H. 23 in. (58.4 cm); W. 10 1/2 in. (25.7 cm); D. 4 3/4 in. (12.1 cm)
Purchase, Bequests of Mary Clarke Thompson, Fanny Shapiro, Susan Dwight Bliss, Isaac D. Fletcher, William Gedney Beatty, John L. Cadwalader and Kate Read Blacque, Gifts of Mrs. Samuel T. Peters, Ida H. Ogilvie, Samuel T. Peters and H. R. Bishop, F. C. Bishop and O. M. Bishop, Rogers, Seymour and Fletcher Funds, and other gifts, funds and bequests from various donors, by exchange, 1982
On view at The Met Fifth Avenue in Gallery 252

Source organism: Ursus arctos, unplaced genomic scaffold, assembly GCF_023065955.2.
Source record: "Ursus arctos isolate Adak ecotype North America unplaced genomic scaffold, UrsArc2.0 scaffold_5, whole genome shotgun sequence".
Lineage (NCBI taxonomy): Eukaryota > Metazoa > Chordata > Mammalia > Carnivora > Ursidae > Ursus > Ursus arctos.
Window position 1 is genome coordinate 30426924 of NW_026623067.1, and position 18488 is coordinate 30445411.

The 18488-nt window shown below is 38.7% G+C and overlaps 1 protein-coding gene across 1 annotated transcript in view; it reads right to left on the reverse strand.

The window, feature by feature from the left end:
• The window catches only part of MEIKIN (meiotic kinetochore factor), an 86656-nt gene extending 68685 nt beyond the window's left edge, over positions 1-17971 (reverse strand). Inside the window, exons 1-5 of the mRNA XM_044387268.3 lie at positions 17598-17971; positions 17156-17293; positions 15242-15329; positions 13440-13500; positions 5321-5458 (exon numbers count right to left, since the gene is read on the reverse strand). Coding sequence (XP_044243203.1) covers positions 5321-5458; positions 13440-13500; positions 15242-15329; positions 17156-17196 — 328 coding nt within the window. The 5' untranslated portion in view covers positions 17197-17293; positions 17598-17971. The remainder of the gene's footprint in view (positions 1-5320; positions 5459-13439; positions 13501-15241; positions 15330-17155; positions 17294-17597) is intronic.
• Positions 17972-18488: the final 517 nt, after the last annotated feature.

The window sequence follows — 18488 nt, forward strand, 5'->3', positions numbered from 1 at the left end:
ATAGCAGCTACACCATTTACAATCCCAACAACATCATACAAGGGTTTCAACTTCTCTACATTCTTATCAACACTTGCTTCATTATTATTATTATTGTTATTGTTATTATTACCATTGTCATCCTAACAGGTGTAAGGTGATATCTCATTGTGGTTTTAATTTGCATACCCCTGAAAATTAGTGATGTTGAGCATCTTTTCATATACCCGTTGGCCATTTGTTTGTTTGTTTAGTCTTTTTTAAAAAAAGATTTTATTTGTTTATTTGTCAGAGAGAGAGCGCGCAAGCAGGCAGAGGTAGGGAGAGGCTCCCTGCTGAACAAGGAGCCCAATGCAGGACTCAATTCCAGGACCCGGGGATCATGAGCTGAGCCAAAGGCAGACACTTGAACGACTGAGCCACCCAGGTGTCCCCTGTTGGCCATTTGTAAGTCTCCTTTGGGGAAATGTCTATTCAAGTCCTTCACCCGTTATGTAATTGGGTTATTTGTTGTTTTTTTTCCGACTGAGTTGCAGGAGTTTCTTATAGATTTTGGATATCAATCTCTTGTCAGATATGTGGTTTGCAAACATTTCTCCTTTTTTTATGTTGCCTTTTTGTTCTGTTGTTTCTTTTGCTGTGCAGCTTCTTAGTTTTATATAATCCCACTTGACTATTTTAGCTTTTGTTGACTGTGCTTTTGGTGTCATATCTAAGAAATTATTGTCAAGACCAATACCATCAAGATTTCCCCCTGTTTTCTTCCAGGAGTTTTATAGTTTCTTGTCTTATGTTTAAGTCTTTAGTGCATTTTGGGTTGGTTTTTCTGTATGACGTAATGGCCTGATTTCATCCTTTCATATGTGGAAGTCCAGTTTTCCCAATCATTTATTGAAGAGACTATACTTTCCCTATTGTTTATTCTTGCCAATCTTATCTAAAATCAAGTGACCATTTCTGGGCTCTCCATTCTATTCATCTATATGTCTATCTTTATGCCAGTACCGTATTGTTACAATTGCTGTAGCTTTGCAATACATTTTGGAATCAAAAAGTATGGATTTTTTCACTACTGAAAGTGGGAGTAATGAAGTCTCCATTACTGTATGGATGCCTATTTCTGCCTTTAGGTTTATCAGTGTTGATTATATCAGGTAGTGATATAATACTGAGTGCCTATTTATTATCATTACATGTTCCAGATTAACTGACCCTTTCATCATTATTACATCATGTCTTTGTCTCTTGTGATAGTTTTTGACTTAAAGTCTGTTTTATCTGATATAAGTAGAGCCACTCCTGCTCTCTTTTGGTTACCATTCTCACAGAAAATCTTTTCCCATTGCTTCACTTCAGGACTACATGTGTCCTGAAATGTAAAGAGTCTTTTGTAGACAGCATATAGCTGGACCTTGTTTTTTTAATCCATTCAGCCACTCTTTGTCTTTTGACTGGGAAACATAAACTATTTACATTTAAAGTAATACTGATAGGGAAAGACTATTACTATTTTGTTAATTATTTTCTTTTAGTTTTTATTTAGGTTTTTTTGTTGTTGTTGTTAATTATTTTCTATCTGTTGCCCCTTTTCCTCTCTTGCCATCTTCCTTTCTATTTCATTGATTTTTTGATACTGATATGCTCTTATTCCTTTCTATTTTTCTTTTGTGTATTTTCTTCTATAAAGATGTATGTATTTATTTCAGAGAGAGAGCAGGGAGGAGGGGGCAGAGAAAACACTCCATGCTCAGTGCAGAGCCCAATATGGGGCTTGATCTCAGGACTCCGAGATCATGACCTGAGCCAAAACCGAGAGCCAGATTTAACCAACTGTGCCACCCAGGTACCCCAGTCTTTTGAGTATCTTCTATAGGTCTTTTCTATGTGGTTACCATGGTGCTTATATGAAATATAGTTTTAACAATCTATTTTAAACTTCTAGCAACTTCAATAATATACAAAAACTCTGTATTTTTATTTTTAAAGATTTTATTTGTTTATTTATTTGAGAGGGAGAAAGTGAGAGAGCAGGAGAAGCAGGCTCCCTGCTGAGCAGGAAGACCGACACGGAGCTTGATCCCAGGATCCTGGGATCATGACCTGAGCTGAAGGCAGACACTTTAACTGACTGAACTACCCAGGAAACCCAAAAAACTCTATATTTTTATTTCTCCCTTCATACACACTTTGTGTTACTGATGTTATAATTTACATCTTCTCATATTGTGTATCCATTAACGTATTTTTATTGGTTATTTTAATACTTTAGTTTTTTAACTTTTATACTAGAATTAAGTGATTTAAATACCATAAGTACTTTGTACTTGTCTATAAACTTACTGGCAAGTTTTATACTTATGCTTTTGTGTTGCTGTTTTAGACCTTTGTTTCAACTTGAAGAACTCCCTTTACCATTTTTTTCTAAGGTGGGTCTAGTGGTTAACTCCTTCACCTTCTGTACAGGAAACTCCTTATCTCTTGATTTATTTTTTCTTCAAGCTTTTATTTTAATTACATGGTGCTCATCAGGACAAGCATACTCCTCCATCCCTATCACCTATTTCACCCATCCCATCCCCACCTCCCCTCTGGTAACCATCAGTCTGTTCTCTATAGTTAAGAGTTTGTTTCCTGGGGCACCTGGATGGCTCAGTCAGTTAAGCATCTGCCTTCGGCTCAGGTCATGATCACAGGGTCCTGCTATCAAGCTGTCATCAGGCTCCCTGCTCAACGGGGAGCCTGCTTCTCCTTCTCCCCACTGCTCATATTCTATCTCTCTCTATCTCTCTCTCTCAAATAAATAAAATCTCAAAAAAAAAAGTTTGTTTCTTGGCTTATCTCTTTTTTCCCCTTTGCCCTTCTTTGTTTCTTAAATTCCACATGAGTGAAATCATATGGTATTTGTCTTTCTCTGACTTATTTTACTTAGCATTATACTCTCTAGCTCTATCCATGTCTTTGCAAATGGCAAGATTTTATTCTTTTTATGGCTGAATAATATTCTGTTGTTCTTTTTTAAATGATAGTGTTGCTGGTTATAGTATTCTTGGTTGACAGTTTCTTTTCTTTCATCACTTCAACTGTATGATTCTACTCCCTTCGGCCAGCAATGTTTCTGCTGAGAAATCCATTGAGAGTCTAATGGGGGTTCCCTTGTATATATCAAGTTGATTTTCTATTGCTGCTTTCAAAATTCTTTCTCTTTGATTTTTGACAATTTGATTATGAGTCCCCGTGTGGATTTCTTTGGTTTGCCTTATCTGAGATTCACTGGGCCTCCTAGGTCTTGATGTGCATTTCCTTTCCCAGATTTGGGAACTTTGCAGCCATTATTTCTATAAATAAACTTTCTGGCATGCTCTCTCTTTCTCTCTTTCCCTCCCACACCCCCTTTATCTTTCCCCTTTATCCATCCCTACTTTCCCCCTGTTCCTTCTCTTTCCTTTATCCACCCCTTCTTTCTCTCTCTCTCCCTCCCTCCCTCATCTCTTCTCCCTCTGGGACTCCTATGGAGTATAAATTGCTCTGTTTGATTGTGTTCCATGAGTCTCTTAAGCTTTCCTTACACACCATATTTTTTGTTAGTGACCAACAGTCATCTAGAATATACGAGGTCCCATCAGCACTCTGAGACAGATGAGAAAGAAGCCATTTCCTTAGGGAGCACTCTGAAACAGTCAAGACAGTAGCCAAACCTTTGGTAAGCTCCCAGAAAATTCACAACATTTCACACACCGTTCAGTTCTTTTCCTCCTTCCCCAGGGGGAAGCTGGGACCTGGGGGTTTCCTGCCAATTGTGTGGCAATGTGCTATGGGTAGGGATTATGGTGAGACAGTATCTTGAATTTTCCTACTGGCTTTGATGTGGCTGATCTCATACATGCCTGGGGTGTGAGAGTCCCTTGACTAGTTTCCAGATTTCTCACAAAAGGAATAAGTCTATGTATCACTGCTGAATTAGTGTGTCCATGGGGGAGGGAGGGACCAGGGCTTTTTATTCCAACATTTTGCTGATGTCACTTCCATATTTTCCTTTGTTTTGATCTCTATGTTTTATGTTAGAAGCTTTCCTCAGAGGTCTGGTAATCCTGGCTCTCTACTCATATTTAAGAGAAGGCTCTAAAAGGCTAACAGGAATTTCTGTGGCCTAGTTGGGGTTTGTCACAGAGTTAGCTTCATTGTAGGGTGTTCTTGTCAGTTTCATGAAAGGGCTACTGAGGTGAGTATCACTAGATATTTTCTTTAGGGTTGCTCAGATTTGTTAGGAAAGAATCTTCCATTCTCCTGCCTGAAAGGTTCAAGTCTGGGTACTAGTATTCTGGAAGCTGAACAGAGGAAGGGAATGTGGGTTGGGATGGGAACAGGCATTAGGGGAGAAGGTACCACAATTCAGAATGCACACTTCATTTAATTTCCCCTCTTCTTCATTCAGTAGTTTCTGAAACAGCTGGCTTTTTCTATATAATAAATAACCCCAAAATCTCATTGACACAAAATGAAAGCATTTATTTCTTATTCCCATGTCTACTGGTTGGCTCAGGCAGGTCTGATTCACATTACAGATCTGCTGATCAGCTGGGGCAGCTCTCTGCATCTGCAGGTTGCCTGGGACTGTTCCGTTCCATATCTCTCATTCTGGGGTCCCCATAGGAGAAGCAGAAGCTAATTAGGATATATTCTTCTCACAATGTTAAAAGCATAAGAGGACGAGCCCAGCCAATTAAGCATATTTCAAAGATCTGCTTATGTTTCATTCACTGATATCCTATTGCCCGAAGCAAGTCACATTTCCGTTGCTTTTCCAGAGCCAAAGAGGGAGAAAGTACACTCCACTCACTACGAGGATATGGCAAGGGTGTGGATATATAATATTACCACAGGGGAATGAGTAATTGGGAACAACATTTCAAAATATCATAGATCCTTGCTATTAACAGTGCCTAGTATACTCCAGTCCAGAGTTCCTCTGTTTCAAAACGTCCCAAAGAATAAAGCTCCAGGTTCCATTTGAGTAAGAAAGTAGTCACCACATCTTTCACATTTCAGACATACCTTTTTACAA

Maitreya, the messianic bodhisattva characterized as the Buddha of the Future, stands in a graciously exaggerated posture, the body beautifully counterbalanced. He holds his raised hand in the gesture of exposition (vitarka mudra) and in his lowered hand displays a flask (kamandalu) universally understood in South Asian culture as the container of amrta, the elixir of life. In a Buddhist setting, the flask is understood as the promise of Maitreya’s coming. The elegant aesthetics of this sculpture embody contemporary eastern Indian Pala styles, yet it displays a startling elegance combined with an almost austere economy of surface decoration: jewelry is restrained, textile patterns minimally suggested. The scale is exceptional, as is the aesthetic sensibility of the artist responsible for this work.